Yes, a public plan would increase competition in the market (a primary justification for a government-run plan), but so would health insurance co-operatives. And as non-government entities, co-operatives would be less susceptible to partisan interference.

By focusing on their goals and being careful of their methodology for achieving them, Democrats can have their health care reform and limit the price they’ll pay on other issues. Or they can continue down a road in which accepting limits on abortion coverage is merely the first of many heavy and painful tolls they will pay.

House Health Care Reform Passes, But It’s Far From the Last Word

History was made on November 7th when the House of Representatives passed HR 3962, the Affordable Health Care for America Act. Yes, it was a close vote (220 in favor versus 215 opposed). Yes, only one Republican voted for the bill. Yes, the legislation leaves a lot to be desired. At the end of the day, all that matters is that the legislation passed. President Barack Obama’s health care reform initiative remains alive and is closer to reality than the efforts of his predecessors. Given the complexity and controversy surrounding the issue, not to mention the competing demands of numerous, powerful stakeholders, this is a remarkable achievement.

While historic and remarkable, however, it’s important not to read too much, or too little, into what happened. Consider:

House Passage of Health Care Reform Puts Pressure on the Senate: It’s probably hard for Republicans to understand the importance of health care reform to Democrats. I suppose it’s the equivalent of a tax decrease to the GOP. It’s a defining issue, in the sense that the issue differentiates themselves from the other side. When Republicans controlled the White House and Congress they lowered taxes. They could have made a major push behind health care reform during their years in power, but that’s not where Republicans were willing to invest the political capital in health care reform, not when it could be put behind cutting taxes. Democrats now control the Executive and Legislative branches. And they are investing their political capital where their heart is: health care reform.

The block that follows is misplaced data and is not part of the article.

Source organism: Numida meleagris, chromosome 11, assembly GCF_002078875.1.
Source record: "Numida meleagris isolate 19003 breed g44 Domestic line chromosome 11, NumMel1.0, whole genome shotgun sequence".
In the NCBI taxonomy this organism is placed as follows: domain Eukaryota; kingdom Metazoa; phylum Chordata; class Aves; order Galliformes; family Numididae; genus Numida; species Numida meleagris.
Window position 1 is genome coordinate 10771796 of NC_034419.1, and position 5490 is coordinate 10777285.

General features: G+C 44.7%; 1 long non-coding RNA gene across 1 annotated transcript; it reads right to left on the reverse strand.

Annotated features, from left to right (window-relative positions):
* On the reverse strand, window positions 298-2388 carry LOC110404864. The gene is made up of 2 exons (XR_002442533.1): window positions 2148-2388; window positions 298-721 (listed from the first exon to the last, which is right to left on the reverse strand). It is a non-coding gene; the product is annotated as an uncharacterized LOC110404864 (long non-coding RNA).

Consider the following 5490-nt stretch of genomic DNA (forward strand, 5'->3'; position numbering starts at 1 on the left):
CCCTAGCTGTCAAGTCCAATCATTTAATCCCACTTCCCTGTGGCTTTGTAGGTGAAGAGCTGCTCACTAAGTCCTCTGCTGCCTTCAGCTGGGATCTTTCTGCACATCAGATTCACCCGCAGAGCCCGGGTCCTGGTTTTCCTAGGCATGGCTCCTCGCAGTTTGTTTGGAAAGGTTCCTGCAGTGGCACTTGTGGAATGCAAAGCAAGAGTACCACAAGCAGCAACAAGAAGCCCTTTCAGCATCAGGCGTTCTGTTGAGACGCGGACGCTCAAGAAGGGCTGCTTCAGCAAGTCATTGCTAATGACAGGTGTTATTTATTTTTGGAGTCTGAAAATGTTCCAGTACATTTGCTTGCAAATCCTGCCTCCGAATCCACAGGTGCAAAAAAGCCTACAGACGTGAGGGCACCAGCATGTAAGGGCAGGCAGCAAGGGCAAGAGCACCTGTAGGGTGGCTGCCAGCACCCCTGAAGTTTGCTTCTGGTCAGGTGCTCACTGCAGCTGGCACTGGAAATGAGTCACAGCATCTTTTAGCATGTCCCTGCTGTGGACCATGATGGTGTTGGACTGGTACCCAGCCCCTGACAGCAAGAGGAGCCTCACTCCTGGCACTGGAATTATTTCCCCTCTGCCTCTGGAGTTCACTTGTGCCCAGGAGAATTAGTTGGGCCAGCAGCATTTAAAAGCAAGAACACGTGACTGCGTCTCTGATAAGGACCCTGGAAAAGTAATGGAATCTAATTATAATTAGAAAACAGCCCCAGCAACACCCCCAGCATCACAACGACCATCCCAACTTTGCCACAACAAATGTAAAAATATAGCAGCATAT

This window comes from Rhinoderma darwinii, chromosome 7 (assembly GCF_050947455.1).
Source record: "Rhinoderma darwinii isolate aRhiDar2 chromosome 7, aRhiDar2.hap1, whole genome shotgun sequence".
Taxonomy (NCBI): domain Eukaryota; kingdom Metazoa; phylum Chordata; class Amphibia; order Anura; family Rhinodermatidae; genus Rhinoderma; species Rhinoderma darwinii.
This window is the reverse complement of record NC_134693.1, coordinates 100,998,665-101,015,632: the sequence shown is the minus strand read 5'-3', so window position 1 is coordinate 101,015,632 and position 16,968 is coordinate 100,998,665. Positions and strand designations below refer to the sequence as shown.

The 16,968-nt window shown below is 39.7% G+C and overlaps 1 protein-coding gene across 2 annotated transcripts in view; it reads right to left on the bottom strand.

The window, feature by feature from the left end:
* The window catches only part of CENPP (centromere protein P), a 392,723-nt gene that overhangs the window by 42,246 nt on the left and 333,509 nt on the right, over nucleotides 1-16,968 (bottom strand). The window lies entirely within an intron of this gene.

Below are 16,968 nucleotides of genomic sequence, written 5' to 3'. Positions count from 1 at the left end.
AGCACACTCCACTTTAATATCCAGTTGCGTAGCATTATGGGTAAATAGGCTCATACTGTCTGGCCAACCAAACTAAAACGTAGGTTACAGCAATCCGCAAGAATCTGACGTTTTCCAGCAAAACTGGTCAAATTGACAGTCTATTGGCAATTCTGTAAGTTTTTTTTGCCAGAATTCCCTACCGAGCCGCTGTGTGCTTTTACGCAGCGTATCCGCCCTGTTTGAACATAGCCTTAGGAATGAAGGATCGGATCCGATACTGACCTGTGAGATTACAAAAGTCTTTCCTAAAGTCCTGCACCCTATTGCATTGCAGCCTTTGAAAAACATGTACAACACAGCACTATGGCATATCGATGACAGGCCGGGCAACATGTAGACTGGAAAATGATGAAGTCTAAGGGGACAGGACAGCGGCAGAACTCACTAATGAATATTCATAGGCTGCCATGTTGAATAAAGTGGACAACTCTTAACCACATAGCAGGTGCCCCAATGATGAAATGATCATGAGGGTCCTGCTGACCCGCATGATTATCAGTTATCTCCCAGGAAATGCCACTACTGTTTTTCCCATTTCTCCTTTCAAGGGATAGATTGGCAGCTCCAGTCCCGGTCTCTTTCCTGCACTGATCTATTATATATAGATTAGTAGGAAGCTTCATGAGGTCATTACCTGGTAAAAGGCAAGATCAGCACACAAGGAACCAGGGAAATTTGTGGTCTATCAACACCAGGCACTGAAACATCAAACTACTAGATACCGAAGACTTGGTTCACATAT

Which means if you’re a Democratic Senator you do not want to be the reason health care reform fails. No doubt some members of the Senate were quietly hoping the vote in the House would fall short, letting them off the hook. No such luck. Now it’s up to Senate Democrats to keep the dream of health care reform alive.

HR 3962 is Not on the President’s Desk: Nor is it likely to ever get there.  What the Senate will pass is not likely to look a lot like the Affordable Health Care for America Act, either. The politics in the Senate are far different from that in the House. Consider the idea of the government creating – and maintaining – a health plan to compete with private carriers. Senator Joe Lieberman reiterated his threat to vote against allowing a reform bill containing a government-run plan to come to a vote on the Senate floor, according to the Associated Press. Unless his 60th vote is replaced by a Republican (think Senator Olympia Snowe) Democrats will be unable to overcome a GOP filibuster with Senator Lieberman’s vote.